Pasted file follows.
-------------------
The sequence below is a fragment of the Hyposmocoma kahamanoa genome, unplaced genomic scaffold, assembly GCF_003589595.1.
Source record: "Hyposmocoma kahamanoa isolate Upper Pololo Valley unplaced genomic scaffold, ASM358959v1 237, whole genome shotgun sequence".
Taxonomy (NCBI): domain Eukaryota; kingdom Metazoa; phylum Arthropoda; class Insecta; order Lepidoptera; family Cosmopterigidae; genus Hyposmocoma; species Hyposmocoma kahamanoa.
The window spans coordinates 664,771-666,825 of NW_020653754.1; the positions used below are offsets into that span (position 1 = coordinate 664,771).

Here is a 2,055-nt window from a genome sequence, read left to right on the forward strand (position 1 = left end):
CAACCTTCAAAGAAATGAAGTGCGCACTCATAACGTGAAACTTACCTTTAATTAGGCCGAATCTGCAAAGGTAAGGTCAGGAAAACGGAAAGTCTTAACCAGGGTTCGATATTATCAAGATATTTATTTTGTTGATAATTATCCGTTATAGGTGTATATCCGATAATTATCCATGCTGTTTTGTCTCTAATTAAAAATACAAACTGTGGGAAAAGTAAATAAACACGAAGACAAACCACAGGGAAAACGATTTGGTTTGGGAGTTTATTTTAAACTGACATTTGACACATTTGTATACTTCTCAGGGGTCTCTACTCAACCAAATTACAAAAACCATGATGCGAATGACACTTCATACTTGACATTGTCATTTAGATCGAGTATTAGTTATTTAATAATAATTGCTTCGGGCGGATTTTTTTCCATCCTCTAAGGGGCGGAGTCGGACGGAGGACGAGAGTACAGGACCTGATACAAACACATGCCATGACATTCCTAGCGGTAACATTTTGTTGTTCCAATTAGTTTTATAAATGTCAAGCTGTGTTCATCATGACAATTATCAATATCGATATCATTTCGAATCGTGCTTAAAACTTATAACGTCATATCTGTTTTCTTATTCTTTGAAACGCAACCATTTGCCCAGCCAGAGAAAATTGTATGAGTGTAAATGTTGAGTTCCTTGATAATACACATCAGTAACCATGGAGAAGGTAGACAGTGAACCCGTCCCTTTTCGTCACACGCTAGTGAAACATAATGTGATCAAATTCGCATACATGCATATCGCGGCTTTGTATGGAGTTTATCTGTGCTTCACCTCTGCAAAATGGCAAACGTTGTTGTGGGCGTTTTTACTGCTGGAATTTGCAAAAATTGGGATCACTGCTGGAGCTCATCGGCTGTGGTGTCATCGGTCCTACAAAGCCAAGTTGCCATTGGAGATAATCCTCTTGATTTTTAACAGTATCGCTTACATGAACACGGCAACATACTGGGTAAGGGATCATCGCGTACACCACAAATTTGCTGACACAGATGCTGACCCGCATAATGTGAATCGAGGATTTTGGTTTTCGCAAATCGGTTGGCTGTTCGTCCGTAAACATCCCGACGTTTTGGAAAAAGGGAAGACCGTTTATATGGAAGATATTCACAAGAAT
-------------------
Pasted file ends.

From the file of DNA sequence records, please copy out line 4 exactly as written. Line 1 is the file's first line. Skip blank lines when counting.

The window spans coordinates 664,771-666,825 of NW_020653754.1; the positions used below are offsets into that span (position 1 = coordinate 664,771).